“Imposing … tougher standards will ensure that new entrants are fully aware and compliant with federal safety regulations, aiding in the continued reduction of highway crashes and fatalities on our nation’s highways." –Outgoing FMCSA Administrator John H. Hill
John Hill’s tenure as chief administrator of the Federal Motor Carrier Safety Administration (FMCSA) is now pretty much officially at an end, though his involvement with commercial truck and bus safety issues is going to continue as he transitions to the private sector.
A week ago, Hill sat down with reporters for a review of his time as head of FMCSA and also to look at some of the issues facing the agency in the months and years ahead as it transitions to new leadership. Though I’ve covered that event in this space before, I wanted to revisit it one last time, for he made many interesting points (whether you agree with them or not) about the future of safety initiatives in the trucking industry.
On the continuing reduction in truck-car collision statistics: “The actual numbers and the accident rate per miles driven continue to go down – and I’m encouraged by that,” he said. “Yes, the economy is down and some of those [falling accident] numbers are due to that economic decline, but only some. We’ve done a lot more work on the enforcement side of the house, with increases in [carrier safety] compliance reviews, truck inspections, and safety audits. That’s been a critical step.”
On cross-border trucking: “I would say it’s wise to let our cross-border trucking pilot program [with Mexico, allowing approved Mexican carriers to operate on all U.S. roads] continue for another two years,” Hill said. “The reason is it would allow us to build up a good body of safety numbers. Once we have all that data and analyze it, then make a decision about the border. I’d love to see them [the Obama administration] do that, but if I were a betting man, I’d say the outlook is grim [for the program].
On the tepid response to Mexican carriers to the cross-border pilot program: “We had low participation due to all the uncertainty about the program,” Hill noted. “It’s a purely dollars and cents decision for them. They are looking at a $9,000 annual increase in their insurance premiums per truck, yet they didn’t want to make that investment when [the U.S.] Congress said it wanted to kill the program. We have several [Mexican] carriers ready to go, but they don’t want to make the investment with the program in doubt.”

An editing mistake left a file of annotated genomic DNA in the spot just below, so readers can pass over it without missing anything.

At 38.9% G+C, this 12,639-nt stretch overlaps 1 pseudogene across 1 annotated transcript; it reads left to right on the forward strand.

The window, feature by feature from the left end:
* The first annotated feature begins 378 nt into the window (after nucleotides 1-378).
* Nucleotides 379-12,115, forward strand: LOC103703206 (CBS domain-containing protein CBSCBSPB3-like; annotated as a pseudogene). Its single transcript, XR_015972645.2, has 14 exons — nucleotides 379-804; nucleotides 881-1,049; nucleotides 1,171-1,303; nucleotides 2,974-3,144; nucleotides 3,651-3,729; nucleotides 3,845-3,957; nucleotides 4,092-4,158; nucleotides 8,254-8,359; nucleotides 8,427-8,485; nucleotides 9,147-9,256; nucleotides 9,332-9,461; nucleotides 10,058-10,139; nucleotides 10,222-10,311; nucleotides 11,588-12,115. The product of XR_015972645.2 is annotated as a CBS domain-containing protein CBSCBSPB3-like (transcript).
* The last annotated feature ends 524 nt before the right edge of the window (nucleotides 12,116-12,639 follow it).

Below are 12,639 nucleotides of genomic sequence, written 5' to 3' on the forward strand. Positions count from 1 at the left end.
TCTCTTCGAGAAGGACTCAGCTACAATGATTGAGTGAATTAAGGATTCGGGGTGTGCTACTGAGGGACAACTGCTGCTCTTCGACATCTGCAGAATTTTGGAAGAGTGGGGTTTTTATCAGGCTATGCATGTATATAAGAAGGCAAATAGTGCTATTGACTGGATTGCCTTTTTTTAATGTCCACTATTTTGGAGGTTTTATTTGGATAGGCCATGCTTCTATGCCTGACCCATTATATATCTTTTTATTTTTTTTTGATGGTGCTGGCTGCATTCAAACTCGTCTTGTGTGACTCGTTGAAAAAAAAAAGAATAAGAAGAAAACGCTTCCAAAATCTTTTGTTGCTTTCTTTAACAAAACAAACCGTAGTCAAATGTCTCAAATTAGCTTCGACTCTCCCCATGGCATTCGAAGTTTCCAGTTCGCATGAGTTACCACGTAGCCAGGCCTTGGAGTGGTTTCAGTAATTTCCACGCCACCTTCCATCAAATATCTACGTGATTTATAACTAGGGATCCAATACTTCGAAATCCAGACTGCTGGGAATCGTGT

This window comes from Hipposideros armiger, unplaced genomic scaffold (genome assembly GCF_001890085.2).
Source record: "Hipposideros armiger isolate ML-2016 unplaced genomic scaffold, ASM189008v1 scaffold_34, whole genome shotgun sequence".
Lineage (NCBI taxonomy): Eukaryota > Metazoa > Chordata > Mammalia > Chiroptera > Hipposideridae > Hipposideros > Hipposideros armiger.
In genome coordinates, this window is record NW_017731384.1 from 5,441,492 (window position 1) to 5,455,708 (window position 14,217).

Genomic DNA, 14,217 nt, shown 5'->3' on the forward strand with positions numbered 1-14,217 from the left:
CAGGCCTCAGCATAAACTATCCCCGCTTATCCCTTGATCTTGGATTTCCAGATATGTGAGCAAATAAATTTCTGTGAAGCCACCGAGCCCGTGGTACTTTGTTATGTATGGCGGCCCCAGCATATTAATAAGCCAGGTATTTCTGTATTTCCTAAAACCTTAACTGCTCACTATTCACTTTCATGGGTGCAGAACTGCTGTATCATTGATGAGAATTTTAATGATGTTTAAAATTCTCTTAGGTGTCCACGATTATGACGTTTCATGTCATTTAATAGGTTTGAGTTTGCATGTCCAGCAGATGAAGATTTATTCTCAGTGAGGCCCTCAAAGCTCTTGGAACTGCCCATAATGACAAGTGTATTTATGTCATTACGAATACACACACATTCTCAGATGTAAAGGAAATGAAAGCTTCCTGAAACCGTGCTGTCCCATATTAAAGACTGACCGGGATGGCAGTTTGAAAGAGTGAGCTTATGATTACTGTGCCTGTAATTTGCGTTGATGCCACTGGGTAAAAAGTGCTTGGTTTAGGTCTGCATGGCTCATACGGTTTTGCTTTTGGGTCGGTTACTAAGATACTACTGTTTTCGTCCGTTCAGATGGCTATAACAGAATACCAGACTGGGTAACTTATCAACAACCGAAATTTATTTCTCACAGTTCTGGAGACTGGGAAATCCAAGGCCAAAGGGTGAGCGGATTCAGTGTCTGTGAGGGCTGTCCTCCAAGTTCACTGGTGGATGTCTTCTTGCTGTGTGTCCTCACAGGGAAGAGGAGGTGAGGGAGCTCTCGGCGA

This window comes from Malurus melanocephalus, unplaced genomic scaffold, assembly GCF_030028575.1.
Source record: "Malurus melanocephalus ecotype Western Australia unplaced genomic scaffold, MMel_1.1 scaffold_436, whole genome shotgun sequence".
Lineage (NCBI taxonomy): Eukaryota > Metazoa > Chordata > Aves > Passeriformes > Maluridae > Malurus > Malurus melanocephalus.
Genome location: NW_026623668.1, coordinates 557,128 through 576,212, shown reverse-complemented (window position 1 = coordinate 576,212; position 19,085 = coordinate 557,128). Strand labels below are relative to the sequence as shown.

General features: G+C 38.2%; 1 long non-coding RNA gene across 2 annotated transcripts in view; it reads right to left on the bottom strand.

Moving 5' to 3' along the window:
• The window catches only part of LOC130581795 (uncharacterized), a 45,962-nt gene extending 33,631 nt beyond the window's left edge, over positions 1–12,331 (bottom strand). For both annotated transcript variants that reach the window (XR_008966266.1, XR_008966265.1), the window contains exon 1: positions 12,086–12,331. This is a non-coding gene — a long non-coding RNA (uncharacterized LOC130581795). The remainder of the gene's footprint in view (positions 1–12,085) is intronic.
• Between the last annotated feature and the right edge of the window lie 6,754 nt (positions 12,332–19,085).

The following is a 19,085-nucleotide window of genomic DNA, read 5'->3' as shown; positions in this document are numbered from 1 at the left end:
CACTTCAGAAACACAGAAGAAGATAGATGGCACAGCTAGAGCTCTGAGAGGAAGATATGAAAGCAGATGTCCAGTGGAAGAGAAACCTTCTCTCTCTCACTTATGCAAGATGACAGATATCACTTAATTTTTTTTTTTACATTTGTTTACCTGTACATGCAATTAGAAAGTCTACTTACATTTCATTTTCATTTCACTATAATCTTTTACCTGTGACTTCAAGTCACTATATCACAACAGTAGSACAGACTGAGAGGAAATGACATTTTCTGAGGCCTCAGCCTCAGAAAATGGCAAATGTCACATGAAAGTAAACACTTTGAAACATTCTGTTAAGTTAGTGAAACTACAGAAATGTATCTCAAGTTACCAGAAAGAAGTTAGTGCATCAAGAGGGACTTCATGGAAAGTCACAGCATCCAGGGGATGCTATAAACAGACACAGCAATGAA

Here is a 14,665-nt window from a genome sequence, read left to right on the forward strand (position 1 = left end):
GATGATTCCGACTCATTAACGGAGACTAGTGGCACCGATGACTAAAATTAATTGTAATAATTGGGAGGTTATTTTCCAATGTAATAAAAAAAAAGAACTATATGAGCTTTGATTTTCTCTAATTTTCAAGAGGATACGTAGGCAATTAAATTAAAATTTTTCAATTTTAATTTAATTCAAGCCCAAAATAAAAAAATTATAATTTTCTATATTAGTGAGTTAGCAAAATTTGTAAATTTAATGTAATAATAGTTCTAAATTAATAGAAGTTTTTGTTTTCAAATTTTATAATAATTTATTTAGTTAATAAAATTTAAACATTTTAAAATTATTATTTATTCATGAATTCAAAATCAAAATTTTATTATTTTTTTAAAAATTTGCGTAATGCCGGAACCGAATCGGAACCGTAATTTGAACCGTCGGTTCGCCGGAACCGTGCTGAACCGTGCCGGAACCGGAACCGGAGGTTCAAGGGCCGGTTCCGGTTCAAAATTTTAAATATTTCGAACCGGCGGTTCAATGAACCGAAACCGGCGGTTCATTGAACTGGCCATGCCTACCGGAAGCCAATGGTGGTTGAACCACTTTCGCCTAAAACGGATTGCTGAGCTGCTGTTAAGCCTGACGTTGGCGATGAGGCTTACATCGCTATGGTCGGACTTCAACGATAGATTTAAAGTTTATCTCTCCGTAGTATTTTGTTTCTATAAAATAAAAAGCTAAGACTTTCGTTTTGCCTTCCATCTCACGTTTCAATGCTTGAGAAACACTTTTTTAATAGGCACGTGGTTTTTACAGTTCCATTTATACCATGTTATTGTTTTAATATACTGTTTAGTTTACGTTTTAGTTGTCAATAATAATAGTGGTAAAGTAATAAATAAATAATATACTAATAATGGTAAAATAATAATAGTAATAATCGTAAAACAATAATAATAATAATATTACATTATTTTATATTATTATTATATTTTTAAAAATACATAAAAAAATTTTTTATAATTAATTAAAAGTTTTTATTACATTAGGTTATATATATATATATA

On the safety concerns with heavier trucks: “First – and this is important – FMCSA does NOT have jurisdiction over size and weight issues. That being said, there are some safety concerns that need to be addressed with heavier trucks. NHTSA’s [National Highway Traffic Safety Administration] commercial truck stopping distance rulemaking, calling for reduced stopping distance by 20% to 30%, is going to be very important consideration in all of this. When I was a [Indiana state police] officer, I saw trucks in accidents that exceeded 100,000 pounds – and they caused horrific damage. So braking force and [cargo] securement issues with heavier trucks need to be addressed. The speed limit issue also needs to be looked at: to my mind, you can’t have a 97,000 pound truck going 68 miles per hour. You also need experienced drivers at the wheel – not just any driver can handle heavier trucks.”
On whether the states or the federal government should take the lead in safety strategy: “States are going to be asked to do a lot more with a lot less in the months ahead,” said Hill. “That’s a reflection of the funding debate we’ll have as reauthorization of the Highway Bill gets underway. The current Highway Bill expires in September 2009 and the safety question is whether you build up FMCSA staff to address [truck and bus] safety or give that money to the states. Answering that requires cost-benefit analysis – who can do it best. There’s no single answer either. Some states are given money in grants to improve highway safety enforcement, yet are under a hiring freeze, so there’s a problem there. Costs vary from state to state – enforcement efforts cost more in California than Wyoming or Montana. So Congress will have to look at this – where do you get the best investment [in safety] for the money you’ll be spending over the next six years.”
On the approach the next FMCSA chief administrator should take: “The person who comes into this job needs to get out and meet the people that do the work,” Hill stressed. “Half of our budget goes to state grants, so they’ve got to get out and spend time with enforcement [personnel] at the state level. They need to understand what the challenges and the problems are. You also need to get out within the agency and talk to the staff regularly – they are the ones in front of the issues.”
Interesting perspectives from the man in charge of maintaining and improving commercial vehicle and bus safety in the U.S. Now his duties fall to a new person. We’ll see where things go from here.